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AVP AIMS TO EXPAND FAN BASE FROM SUBCULTURE TO MAINSTREAM

     As the AVP begins its Miller Lite Tour schedule and looks
toward the '96 Summer Games, beach volleyball faces the dual
challenge of maintaining its core audience while trying to build
on its early success and become a prominent player in the
international sports market.  THE SPORTS BUSINESS DAILY recently
spoke with AVP President Jon Stevenson about the state of the
Tour and the job ahead.
     GROWING PAINS?  Stevenson responded to some critics'
assessments that the sport has "peaked."  Noting that exposure on
NBC has been critical to the success of the Tour and will help
the sport grow, Stevenson said that ratings for the "AVP on NBC"
may have flattened last year because of weaker lead-in
programming than in previous years.  Last year on NBC, the Tour's
10 events pulled down an 2.0 rating and a 6 share.  This season,
NBC has scheduled the AVP eight times from June to September,
with other events on Prime and ESPN.  Stevenson:  "We established
a solid rating to be able to sell the sport.  One of the keys to
our growth strategy has been to establish the solid network
partnership, and I think we have done that."  Stevenson said they
now have to expand the audience from their "subcultural" niche
with roots in Southern CA, to a more broadbased core.
     THE PLAN:  To be successful, the AVP has a "several- pronged
attack" based on NBC's quality production, with the aim of
continuing to create brand recognition in different markets and
build identity for the top players.  AVP will also employ a
grass-roots program, "Spike-it-Up," similar to the NBA's "Hoop-
it-Up" program -- a partnership between NBC Sports and Streetball
Partners.  New sponsor Fila will have a presence in "Spike-It-
Up."  Stevenson:  "Right now we are at such a critical time where
if we don't do the right things right now, our hard work could be
for not."
     NEW SPONSORS:  In addition to Fila, the AVP Tour has gained
new support from Kodak and Foot Action, all of which have signed
on as sponsors of the summer schedule.  Foot Action signed a deal
for one season, and has partnered with Fila to produce tour-
specific apparel.  Foot Action is also developing a TV campaign
for NBC events and will work on an in-store promotion with both
the AVP and Fila.  Rod Rens, Special Events Coordinator at Foot
Action USA, said they hope the deal will bring in returns for the
spring, summer and fall.  Rens:  "Young males are our strongest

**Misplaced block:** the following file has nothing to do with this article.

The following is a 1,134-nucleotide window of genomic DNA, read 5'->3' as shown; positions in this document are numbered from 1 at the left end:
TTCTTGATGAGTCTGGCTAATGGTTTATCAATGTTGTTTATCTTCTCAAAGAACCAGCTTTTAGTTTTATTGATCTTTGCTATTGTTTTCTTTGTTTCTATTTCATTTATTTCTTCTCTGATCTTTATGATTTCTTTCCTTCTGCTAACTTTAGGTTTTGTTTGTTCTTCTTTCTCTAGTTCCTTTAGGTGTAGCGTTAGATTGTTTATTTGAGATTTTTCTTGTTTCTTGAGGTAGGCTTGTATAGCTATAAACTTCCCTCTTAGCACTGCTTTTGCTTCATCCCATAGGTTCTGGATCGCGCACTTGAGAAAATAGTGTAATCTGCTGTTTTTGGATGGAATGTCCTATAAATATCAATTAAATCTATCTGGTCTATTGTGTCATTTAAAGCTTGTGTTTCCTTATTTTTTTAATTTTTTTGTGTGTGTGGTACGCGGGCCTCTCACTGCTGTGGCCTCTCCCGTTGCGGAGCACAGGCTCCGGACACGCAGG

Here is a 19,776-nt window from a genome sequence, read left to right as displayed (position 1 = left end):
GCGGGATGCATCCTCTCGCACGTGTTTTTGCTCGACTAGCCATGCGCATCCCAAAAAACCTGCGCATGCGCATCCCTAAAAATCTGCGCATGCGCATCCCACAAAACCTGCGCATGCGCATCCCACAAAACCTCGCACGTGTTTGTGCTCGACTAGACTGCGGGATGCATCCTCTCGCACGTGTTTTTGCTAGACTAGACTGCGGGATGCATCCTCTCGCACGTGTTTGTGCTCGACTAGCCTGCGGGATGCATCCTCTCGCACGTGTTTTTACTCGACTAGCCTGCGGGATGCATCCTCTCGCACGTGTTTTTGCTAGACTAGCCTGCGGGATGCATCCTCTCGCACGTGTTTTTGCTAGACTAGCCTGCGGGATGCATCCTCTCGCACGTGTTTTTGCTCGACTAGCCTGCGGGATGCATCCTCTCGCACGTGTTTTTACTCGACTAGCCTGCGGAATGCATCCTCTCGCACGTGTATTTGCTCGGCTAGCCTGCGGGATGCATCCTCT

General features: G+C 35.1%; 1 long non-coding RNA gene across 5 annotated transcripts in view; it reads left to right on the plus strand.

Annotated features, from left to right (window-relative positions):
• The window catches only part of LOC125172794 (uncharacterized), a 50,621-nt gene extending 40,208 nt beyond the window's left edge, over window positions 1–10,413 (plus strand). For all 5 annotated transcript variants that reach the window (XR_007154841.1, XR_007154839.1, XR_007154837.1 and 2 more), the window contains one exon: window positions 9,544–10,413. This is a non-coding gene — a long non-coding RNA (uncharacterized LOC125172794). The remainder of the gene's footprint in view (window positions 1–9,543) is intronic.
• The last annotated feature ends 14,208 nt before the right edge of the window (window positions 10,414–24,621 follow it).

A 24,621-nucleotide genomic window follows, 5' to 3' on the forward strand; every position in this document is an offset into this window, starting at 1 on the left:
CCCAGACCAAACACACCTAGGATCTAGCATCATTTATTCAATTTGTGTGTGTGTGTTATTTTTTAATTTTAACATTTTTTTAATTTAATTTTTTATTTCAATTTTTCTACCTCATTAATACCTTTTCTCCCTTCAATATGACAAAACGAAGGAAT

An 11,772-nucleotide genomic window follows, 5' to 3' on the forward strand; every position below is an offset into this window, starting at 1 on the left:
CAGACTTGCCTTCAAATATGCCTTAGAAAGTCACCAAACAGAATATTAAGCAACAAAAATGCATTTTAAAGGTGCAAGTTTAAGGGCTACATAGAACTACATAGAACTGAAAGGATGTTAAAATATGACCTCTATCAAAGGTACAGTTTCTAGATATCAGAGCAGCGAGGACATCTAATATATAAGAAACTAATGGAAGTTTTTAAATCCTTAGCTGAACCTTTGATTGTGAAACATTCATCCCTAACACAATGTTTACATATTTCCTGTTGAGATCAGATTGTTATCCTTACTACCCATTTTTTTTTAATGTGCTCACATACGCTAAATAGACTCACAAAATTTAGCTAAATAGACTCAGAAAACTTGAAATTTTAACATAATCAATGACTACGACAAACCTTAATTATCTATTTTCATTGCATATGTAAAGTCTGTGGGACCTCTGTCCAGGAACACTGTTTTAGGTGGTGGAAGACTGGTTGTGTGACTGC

sector, and we are happy that is the AVP's demographic, but we
also feel that the sport has a far reaching appeal to other fans.
Beach volleyball is an alternative to major league sports."  Fila
leverages their AVP sponsorship through their Vendor Support
Marketing Program.  Howe Burch, Fila's VP of Advertising and
Communications, calls the AVP an emerging sport with strong
ratings reaching an audience Fila wants to penetrate.  Burch:
"We have always had a strong appeal among the tennis crowd with
our apparel, and strong in the inner cities with our shoes.  This
could capture a young suburban audience."  Burch also said their
sponsorship is an opportunity to be affiliated with one of the
AVP's marquee players -- Kent Steffes.
     STAR APPEAL:  Fila is planning an ad campaign around Steffes
to run during NBC's coverage, despite Steffes' recent shoulder
injury, which will have him out for an indefinite period of time.
Burch said Steffes' injury is "not something we are happy about,
but it won't change our plans with him or the AVP.  He may be
back by the time of NBC telecasts, and he is such a presence on
the Tour."  Asked about the loss of Steffes, Stevenson said, "No
one player is going to spell the ultimate success or the ultimate
doom of the sport." But he acknowledged the impact, noting that
Steffes was one of the sport's ambassadors.  Stevenson said the
AVP is "trying to build an awareness of the stars of our sport,
and the personalities of our sport by building credibility for
the sport as a whole. ... We want to exemplify the fact that AVP
players are as good at what they do as any athlete in any sport."
     BEACH VOLLEYBALL GOES OLYMPIC:  In Atlanta in '96, beach
volleyball will make its debut as a medal sport.  While the
Olympics could serve as a great opportunity for the sport,
Stevenson is critical of the player selection process, noting
that the AVP "has no say in any phase of the Olympic process,
much less how the U.S. athletes are picked."  The FIVB -- the
sport's international governing body which sets the standards for
Olympic qualification -- has its own 18-event summer schedule.
Stevenson charges, "The Olympic Games are being used to leverage
the AVP players to leave their tour."  Stevenson points to the
No. 1 team of Steffes-Karch Kiraly, who were faced with playing
in FIVB special events, which would make it easier to qualify for
'96, or staying on the AVP Tour.  AVP players have a better
chance to qualify as one of the three U.S. teams in Atlanta by
playing in the FIVB events.  Still, Stevenson said he would not
stand in the way of his players' Olympic opportunity.  Stevenson:
"That is something early on we said we weren't going to do.  So
for Kent and Karch, the policy is 'go for it.'"  According to
Stevenson, Steffes' injury will likely force the top pairing to
wait and qualify for '96 through Olympic trial events next year
(THE DAILY).
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